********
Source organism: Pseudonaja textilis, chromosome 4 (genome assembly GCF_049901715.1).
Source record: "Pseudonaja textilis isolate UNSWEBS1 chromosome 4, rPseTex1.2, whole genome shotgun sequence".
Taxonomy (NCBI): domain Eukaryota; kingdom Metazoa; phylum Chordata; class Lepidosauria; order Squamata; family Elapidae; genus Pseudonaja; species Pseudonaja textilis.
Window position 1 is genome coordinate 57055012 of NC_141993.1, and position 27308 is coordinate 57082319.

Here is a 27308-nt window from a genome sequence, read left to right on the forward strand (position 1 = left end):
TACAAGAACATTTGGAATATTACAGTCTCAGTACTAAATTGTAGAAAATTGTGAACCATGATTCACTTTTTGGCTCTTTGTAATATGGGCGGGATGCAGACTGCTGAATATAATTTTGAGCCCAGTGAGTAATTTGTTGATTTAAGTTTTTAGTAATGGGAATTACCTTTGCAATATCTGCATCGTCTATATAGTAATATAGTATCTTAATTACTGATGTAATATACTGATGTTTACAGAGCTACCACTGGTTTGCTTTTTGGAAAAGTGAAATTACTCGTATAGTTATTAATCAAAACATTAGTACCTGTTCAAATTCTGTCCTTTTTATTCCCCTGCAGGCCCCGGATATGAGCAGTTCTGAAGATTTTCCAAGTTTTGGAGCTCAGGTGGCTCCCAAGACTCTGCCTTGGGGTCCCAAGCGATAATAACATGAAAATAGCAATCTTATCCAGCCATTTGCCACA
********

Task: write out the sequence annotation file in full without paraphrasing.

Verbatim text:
Source organism: Pseudonaja textilis, chromosome 4 (genome assembly GCF_049901715.1).
Source record: "Pseudonaja textilis isolate UNSWEBS1 chromosome 4, rPseTex1.2, whole genome shotgun sequence".
Taxonomy (NCBI): domain Eukaryota; kingdom Metazoa; phylum Chordata; class Lepidosauria; order Squamata; family Elapidae; genus Pseudonaja; species Pseudonaja textilis.
Window position 1 is genome coordinate 57055012 of NC_141993.1, and position 27308 is coordinate 57082319.

Here is a 27308-nt window from a genome sequence, read left to right on the forward strand (position 1 = left end):
TACAAGAACATTTGGAATATTACAGTCTCAGTACTAAATTGTAGAAAATTGTGAACCATGATTCACTTTTTGGCTCTTTGTAATATGGGCGGGATGCAGACTGCTGAATATAATTTTGAGCCCAGTGAGTAATTTGTTGATTTAAGTTTTTAGTAATGGGAATTACCTTTGCAATATCTGCATCGTCTATATAGTAATATAGTATCTTAATTACTGATGTAATATACTGATGTTTACAGAGCTACCACTGGTTTGCTTTTTGGAAAAGTGAAATTACTCGTATAGTTATTAATCAAAACATTAGTACCTGTTCAAATTCTGTCCTTTTTATTCCCCTGCAGGCCCCGGATATGAGCAGTTCTGAAGATTTTCCAAGTTTTGGAGCTCAGGTGGCTCCCAAGACTCTGCCTTGGGGTCCCAAGCGATAATAACATGAAAATAGCAATCTTATCCAGCCATTTGCCACA